High prices last year aggravated food insecurity among poor households, which were already suffering moderate to severe food insecurity, according to a report by the UN Food and Agriculture Organization.
The report, Crop Prospects and Food Situation, stated that a joint FAO and World Food Programme (WFP) Emergency Operation was approved in January 2009 to assist more than 500,000 Yemenis.
Giancarlo Cirri, WFP representative in Yemen, told IRIN the country was one of the most food-insecure countries globally and the most food-insecure in the Middle East, with food price hikes the principal reason.
"This has negatively impacted [on] the poor households, especially in rural areas. Therefore, we will implement a new emergency operation to mitigate the impact of high food prices on the poor families," he said.
The 12-month operation will target more than half-a-million poor Yemenis in eight governorates. It targets pregnant and lactating mothers as well as children under five.
Yemen imports more than 80 percent of food supplies, producing between 15 and 20 percent only.
“High food prices have [affected] the entire country. But certain areas which are poorer than others were most affected. These include the governorates of Saada, Amran, Hajjah, Hudeidah, Lahj, al-Jawf, al-Baidha, and Hadramaut,” said Cirri.
Ismael Muharram, head of the Agriculture Research Authority at the Ministry of Agriculture, said the diets of most people were calorie-deficient.
"Eighty-four percent of the population depend on cereals for their calories, while 9 percent get calories from meat," he told IRIN, adding that cereals were not rich in calories.
He said Yemen had the lowest per capita daily calorie consumption in the region. "In Yemen, the per capita daily calorie intake is 2,100, while in some Arab countries it is 3,200, as in Egypt, and 2,800, as in Sudan," he said.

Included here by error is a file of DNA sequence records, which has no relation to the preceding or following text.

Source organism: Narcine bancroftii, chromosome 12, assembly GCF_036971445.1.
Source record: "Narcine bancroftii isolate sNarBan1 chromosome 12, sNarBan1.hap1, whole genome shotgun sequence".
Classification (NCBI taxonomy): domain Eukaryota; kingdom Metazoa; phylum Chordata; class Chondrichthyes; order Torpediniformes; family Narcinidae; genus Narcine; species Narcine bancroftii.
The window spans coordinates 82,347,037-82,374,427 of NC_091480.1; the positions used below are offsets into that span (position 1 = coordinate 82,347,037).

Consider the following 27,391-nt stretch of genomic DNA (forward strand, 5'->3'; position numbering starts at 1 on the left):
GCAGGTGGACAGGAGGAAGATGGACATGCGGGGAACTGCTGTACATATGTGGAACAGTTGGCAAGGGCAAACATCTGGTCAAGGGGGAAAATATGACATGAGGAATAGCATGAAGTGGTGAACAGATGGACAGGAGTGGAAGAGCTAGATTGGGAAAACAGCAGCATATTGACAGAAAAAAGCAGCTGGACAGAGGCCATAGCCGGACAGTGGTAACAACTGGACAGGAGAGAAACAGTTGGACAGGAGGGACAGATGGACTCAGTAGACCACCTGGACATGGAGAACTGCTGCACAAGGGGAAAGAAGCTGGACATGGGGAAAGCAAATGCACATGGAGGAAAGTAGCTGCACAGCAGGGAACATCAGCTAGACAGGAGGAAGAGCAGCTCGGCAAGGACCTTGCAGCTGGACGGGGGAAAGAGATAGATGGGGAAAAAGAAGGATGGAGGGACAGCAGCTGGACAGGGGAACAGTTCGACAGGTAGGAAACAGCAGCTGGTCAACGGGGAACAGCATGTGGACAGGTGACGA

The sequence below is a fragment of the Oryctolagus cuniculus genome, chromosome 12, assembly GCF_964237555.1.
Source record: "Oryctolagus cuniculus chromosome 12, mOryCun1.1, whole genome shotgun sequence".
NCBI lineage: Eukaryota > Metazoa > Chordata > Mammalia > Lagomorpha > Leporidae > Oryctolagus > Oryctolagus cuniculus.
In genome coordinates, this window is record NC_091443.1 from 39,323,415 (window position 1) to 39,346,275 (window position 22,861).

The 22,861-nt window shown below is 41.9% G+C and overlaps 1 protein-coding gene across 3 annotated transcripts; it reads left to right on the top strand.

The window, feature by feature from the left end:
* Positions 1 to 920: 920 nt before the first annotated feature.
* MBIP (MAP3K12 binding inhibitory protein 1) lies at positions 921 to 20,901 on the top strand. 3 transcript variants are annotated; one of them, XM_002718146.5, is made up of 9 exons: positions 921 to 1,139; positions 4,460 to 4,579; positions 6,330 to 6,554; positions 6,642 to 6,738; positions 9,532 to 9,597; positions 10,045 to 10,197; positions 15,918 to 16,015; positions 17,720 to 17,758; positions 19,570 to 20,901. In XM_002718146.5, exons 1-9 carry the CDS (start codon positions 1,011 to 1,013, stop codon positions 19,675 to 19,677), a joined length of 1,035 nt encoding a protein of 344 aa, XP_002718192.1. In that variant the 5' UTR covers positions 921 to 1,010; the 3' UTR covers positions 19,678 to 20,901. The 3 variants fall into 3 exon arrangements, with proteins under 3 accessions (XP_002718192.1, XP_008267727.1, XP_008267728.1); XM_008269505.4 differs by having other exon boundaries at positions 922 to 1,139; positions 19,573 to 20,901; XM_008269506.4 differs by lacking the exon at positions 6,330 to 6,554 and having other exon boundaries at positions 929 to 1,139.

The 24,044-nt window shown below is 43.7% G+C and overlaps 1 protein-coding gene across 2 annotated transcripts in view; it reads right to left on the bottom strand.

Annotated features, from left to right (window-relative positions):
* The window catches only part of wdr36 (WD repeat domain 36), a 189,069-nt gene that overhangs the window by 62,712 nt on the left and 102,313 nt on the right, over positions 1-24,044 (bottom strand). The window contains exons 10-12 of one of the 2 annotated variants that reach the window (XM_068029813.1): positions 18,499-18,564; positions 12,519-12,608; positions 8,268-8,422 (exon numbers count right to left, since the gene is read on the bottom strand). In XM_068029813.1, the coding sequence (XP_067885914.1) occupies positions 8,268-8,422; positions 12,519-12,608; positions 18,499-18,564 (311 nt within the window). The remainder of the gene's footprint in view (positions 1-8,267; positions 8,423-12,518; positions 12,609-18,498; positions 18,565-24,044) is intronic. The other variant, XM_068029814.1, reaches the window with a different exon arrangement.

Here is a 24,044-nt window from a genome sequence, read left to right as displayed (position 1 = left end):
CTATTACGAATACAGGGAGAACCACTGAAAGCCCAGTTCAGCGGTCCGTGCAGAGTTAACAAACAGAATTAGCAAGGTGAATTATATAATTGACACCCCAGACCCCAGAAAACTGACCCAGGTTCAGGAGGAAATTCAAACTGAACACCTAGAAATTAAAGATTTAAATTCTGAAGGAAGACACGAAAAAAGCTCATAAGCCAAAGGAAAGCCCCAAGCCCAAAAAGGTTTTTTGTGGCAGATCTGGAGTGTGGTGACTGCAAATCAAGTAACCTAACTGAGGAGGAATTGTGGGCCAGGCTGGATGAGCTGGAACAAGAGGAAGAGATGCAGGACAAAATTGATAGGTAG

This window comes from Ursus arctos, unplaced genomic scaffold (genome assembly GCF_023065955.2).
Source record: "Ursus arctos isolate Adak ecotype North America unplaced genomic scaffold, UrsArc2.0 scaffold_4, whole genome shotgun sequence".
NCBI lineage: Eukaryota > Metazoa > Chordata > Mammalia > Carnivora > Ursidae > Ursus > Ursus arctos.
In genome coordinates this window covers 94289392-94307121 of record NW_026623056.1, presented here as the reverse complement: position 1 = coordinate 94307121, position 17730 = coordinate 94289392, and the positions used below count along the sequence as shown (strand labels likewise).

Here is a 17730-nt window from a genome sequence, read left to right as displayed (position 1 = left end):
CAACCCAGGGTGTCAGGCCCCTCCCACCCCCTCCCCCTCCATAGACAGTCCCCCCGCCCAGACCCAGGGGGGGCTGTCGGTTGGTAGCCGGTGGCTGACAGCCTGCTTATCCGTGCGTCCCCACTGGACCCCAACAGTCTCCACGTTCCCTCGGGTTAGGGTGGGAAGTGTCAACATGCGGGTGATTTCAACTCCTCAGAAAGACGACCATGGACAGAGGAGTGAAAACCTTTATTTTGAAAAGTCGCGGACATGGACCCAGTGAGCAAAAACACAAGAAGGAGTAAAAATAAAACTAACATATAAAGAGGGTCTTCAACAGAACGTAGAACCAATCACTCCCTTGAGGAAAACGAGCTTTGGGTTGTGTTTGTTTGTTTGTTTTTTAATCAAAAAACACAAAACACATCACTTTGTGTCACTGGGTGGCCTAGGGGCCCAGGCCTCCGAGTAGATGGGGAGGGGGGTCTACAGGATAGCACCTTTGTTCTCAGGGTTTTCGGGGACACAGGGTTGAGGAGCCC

Muharram said 45 percent of Yemen's population lived on less than US$2 a day, and 15 percent on less than $1 a day.
"The money they get every day is enough to provide for only one meal. How can they get enough food every day?” he asked.
Muharram pointed out there were certain factors threatening food security in the country, including constant population growth against modest agriculture growth and limited resources of water and agricultural land.
According to a document prepared by the FAO, more than 820 million people in developing countries were undernourished as a result of their calorie-deficient diets. It said insufficient calorie consumption often went hand-in-hand with micronutrient malnutrition.
The report said Yemen was among 20 countries with 80 percent of the world's stunted pre-schoolers.
According to WFP, 40 percent of Yemen's population is malnourished.
This article was produced by IRIN News while it was part of the United Nations Office for the Coordination of Humanitarian Affairs. Please send queries on copyright or liability to the UN. For more information: https://shop.un.org/rights-permissions
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